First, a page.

Here we demonstrate a technique, Line Bessel Sheet (LBS) (Fig. 1), to produce ultrathin ‘non-diffracting’ Bessel sheets without the cost, complexity and inefficiency of the SLM. The excitation light is made line-shaped (e.g. by passing through a slit, or other means, see Supplementary Note 1) and then passes through an annulus imaged to the back focus plane of the excitation objective (Special Optics, numerical aperture (N.A.) 0.7). The line image on the sample will be in focus for an extended length8,9 along the propagation direction, forming a ‘non-diffracting’ Bessel sheet (Fig. 1a, Supplementary Note 1)10,11,12. We demonstrate that it is possible to design a combination of line thickness and annulus size so that input laser light of any color will emerge as ultrathin light sheet of that color (Supplementary Movie 1) without dithering and without switching any components or mask patterns. As the excitation ultrathin light sheet optical setup is totally passive, no complex synchronization is required other than the change of laser color with the camera frame for sequential multicolor imaging. Simultaneous multicolor imaging is also feasible.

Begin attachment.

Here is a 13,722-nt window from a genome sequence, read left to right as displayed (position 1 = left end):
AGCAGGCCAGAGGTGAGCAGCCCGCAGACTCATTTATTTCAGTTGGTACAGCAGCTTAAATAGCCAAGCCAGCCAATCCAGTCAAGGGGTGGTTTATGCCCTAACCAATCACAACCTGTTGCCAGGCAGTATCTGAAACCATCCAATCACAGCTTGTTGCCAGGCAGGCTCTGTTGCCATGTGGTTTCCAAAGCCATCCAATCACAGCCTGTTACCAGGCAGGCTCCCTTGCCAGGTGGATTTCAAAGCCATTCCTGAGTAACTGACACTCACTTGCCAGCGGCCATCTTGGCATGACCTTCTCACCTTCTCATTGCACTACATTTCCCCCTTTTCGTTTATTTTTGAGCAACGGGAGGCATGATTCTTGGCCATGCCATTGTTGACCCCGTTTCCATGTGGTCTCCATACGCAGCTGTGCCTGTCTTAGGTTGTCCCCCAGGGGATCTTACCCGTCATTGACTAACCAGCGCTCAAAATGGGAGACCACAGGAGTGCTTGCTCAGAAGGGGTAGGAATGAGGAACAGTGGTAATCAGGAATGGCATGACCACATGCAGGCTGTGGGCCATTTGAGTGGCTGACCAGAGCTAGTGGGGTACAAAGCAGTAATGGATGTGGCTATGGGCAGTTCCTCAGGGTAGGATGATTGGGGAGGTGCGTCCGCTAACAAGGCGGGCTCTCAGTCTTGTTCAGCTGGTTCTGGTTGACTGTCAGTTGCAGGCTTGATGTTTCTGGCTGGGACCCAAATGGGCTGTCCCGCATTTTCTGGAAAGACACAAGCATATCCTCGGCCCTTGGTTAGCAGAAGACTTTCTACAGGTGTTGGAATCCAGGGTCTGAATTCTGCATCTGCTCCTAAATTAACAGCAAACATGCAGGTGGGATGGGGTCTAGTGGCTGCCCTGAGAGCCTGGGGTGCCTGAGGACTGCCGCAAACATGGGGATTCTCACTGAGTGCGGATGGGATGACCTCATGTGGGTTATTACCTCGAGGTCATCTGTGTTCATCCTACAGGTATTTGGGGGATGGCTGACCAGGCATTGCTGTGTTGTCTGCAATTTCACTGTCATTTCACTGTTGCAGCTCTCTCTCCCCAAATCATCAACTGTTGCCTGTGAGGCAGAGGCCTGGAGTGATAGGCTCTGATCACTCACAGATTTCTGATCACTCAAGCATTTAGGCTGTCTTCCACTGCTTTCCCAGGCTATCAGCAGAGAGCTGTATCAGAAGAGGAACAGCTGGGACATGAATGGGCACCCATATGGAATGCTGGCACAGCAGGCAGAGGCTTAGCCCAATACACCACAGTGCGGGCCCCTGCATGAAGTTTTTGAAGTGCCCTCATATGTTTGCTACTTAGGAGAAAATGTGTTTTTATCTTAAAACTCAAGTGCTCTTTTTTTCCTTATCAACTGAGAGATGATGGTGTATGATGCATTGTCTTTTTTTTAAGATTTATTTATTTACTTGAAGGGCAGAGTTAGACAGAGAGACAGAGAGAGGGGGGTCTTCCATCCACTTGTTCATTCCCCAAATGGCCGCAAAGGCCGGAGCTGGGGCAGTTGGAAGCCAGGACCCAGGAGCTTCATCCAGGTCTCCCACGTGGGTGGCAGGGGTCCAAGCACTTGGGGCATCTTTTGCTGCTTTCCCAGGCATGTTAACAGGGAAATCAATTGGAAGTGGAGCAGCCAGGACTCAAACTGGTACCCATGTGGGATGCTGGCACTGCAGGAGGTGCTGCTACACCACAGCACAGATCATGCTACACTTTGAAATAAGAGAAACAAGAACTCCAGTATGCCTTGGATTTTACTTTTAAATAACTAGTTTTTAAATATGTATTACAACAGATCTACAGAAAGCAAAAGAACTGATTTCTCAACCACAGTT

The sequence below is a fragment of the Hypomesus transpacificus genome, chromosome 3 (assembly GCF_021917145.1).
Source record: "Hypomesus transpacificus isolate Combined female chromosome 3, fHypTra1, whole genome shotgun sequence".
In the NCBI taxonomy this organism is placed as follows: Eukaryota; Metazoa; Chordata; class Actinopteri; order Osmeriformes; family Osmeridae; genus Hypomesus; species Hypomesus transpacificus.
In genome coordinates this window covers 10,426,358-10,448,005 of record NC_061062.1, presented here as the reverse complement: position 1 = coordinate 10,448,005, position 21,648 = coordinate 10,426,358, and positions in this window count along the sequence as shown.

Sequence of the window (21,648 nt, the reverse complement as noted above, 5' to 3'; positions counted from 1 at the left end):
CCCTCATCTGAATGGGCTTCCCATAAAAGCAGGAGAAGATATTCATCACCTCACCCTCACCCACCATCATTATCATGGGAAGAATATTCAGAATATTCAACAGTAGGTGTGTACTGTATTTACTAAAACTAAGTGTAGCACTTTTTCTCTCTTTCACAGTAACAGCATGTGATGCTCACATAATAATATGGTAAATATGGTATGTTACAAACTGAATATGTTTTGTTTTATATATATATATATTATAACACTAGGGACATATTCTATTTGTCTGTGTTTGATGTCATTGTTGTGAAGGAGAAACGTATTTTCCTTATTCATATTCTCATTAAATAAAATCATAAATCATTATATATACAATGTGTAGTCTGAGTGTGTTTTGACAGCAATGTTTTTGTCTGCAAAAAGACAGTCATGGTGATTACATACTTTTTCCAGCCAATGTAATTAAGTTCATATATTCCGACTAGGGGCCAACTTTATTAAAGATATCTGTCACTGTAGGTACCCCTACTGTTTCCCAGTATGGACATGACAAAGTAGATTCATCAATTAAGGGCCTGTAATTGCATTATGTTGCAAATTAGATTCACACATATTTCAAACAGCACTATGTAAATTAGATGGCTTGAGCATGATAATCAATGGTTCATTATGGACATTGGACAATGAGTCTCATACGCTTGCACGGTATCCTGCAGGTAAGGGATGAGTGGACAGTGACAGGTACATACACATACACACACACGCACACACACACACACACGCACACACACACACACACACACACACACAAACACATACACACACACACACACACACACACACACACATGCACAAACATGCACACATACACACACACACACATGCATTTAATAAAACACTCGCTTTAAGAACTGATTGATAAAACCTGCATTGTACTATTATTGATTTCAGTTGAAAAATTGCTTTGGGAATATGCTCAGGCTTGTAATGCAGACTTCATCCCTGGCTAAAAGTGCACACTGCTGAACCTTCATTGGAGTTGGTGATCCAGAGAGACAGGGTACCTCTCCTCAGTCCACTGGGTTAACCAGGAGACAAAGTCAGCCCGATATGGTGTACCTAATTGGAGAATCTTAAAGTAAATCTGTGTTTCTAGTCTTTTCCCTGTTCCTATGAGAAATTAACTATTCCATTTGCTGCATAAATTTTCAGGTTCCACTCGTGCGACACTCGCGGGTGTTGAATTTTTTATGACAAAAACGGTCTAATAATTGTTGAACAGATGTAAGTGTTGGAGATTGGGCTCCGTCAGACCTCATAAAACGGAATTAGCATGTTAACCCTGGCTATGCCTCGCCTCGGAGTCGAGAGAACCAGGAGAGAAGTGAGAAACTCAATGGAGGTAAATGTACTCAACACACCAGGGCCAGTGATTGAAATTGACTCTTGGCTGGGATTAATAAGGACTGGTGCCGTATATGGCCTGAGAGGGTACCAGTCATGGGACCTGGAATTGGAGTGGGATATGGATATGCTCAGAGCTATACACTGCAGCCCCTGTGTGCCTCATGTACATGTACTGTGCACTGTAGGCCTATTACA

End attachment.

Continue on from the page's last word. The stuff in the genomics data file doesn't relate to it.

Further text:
Figure 1: Generation of LBS with a single slit and an annulus.
Figure 1